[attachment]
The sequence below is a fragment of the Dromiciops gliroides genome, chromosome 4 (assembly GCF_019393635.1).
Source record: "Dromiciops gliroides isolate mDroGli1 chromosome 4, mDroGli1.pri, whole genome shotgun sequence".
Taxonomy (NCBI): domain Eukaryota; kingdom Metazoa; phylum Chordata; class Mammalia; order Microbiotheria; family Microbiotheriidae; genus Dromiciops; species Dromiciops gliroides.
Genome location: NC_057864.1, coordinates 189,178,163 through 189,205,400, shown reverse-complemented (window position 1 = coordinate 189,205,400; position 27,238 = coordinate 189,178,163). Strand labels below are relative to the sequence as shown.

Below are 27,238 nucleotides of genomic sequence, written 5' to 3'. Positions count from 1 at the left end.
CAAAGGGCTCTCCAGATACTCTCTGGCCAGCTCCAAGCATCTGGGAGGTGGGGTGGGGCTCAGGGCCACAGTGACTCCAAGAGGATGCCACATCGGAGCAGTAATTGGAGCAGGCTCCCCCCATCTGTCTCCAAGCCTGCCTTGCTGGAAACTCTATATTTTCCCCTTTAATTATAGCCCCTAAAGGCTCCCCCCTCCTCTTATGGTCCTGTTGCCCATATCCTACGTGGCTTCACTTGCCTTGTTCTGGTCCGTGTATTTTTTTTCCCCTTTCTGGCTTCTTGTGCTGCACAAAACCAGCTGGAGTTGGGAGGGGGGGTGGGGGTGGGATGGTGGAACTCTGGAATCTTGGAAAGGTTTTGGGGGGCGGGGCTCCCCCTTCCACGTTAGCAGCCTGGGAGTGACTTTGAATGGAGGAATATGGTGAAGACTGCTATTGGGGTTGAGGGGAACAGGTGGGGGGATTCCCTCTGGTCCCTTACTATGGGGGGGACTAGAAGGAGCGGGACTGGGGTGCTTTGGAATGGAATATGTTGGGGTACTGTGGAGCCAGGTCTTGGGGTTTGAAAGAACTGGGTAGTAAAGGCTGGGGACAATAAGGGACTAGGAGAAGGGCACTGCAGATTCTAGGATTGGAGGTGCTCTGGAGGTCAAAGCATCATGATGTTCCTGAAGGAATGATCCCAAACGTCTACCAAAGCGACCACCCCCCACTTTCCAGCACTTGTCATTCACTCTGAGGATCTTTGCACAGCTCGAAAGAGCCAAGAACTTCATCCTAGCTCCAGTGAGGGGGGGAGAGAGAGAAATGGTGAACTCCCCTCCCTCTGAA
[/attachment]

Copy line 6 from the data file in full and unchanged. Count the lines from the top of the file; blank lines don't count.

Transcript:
CAAAGGGCTCTCCAGATACTCTCTGGCCAGCTCCAAGCATCTGGGAGGTGGGGTGGGGCTCAGGGCCACAGTGACTCCAAGAGGATGCCACATCGGAGCAGTAATTGGAGCAGGCTCCCCCCATCTGTCTCCAAGCCTGCCTTGCTGGAAACTCTATATTTTCCCCTTTAATTATAGCCCCTAAAGGCTCCCCCCTCCTCTTATGGTCCTGTTGCCCATATCCTACGTGGCTTCACTTGCCTTGTTCTGGTCCGTGTATTTTTTTTCCCCTTTCTGGCTTCTTGTGCTGCACAAAACCAGCTGGAGTTGGGAGGGGGGGTGGGGGTGGGATGGTGGAACTCTGGAATCTTGGAAAGGTTTTGGGGGGCGGGGCTCCCCCTTCCACGTTAGCAGCCTGGGAGTGACTTTGAATGGAGGAATATGGTGAAGACTGCTATTGGGGTTGAGGGGAACAGGTGGGGGGATTCCCTCTGGTCCCTTACTATGGGGGGGACTAGAAGGAGCGGGACTGGGGTGCTTTGGAATGGAATATGTTGGGGTACTGTGGAGCCAGGTCTTGGGGTTTGAAAGAACTGGGTAGTAAAGGCTGGGGACAATAAGGGACTAGGAGAAGGGCACTGCAGATTCTAGGATTGGAGGTGCTCTGGAGGTCAAAGCATCATGATGTTCCTGAAGGAATGATCCCAAACGTCTACCAAAGCGACCACCCCCCACTTTCCAGCACTTGTCATTCACTCTGAGGATCTTTGCACAGCTCGAAAGAGCCAAGAACTTCATCCTAGCTCCAGTGAGGGGGGGAGAGAGAGAAATGGTGAACTCCCCTCCCTCTGAA